I don’t play games much those days but it is the second time I am posting about Overwatch as they are doing all the right things to me at the moment!
Great animation, great behind the scenes, sharing knowledge and upping the game! Thanks Blizzard!
Today is an exceptional free 1 hour behind the scenes about Overwatch’s animated shorts. Look at those rigs, definitely on par with the ones from animated features or even the Kayla rig since I am studying that one at the moment.
And few stills from the talk followed by one of the animated shorts “the Last Bastion” (gorgeous):
Youtube user Spiel Kind is sharing a walkthrough of his impressive fan made Frozen’s Elsa rig.
It is so impressive that even Disney temp worker Josh Sobel thought it could have been “borrowed” from Disney animation but luckily Spiel Kind documented the entire process from modeling to rigging on a CG talk thread .
He breaks down the rig by explaining how many blend shapes went into the making of that rig:
“27 blendshapes, which I divided up and/or mirrored into 90 total shapes. On top of that I also have a joint-rig though, which is responsible for the jaw/lips- and eyelid-setup.”
The explanation on CGTalk is a bit more detailed:
“It’s made up of four rigs in total. The first is a joint-rig, which drives the eyelids, eyelashes and the jaw/lip setup. Marco Giordano’s eyelid setup has been a big help for this one. The zipper setup is built after Stefan Ehrenhaus’ instructions a few pages earlier in this thread.
The second one is a blendshape setup, which drives pretty much all expressive shapes. Been using some techniques from Jason Osipa’s book Stop Staring for this one.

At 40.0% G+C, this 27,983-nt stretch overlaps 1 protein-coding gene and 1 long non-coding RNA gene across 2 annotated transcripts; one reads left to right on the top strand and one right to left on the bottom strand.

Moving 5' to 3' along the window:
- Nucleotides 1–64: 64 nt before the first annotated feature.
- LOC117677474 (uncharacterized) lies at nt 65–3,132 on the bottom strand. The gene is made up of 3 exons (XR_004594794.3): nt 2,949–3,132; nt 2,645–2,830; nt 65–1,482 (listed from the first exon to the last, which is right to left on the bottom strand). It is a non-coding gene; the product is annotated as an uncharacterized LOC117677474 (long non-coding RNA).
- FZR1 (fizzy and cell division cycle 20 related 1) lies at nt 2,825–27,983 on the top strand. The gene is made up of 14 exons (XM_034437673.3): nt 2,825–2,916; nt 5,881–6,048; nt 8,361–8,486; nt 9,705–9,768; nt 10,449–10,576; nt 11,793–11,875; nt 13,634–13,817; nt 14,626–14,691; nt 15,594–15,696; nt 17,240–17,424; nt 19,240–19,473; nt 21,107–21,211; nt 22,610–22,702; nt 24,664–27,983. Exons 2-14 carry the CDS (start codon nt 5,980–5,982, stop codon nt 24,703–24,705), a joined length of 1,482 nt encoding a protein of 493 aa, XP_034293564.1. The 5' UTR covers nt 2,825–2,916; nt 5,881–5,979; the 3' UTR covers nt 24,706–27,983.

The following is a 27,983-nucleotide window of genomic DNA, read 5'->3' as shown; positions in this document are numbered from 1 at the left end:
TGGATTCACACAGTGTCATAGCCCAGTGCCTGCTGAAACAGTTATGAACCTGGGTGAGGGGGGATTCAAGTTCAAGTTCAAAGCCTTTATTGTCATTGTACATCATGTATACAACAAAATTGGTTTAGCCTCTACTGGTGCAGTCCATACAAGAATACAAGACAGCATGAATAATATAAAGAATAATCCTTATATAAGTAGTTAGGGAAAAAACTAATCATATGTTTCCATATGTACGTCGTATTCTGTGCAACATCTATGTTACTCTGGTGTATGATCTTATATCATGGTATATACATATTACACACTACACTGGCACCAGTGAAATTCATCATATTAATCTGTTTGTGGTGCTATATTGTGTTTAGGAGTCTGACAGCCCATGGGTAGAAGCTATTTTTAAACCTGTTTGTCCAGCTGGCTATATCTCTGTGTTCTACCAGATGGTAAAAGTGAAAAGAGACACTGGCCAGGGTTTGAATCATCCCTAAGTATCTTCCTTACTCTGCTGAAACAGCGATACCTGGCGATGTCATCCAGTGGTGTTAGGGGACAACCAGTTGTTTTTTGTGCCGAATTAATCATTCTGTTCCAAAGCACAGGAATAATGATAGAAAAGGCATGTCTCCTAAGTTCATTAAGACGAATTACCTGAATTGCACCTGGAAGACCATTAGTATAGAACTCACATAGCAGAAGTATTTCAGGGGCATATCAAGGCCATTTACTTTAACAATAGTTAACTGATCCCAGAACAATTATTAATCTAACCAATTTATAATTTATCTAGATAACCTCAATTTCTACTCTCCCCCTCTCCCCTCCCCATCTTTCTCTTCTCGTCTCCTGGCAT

Both of these feed into the third setup, which is another joint-rig with just a few joints with very broad weighting … basically a poor man’s lattice.
The fourth is the eyeball setup, which works independently from the rest and only drives two joints to which the eyeballs are skinned.”
and page 5 of the CGTalk’ thread he explains what his original idea was:
“The mouth is going to be driven by a joint-rig and a blendshape-rig. The joint-rig will open the jaw and provide freeform controls for lips, nose and cheeks. The blendshape-rig will contain wide, narrow, smile, frown, lip-roll out/in/tighten, mouth up/down/left/right, upper/lower lip-puff, cheek-puff and whatever cheek-puff’s opposite is called. Each shape will be broken down into at least lefts and rights. The lip-shapes will be broken down even more and divided among the joint-rig controls with some global ones above.”
Well I guess this will tie nicely with my previous article about mouth shapes!
Don’t you find it frustrating every time you join a new project to find out you have only been provided with a pose library or worse, blend shapes that only contain random mouth shapes? Haven’t people ever seen the Preston Blair book?
Let’s make poorly thought out mouth shapes history!
Today I was doing a bit of cartoony animation research and came across that very enjoyable “Cloudy with a chance of Meatballs 2″ behind the scene video featuring Chester V.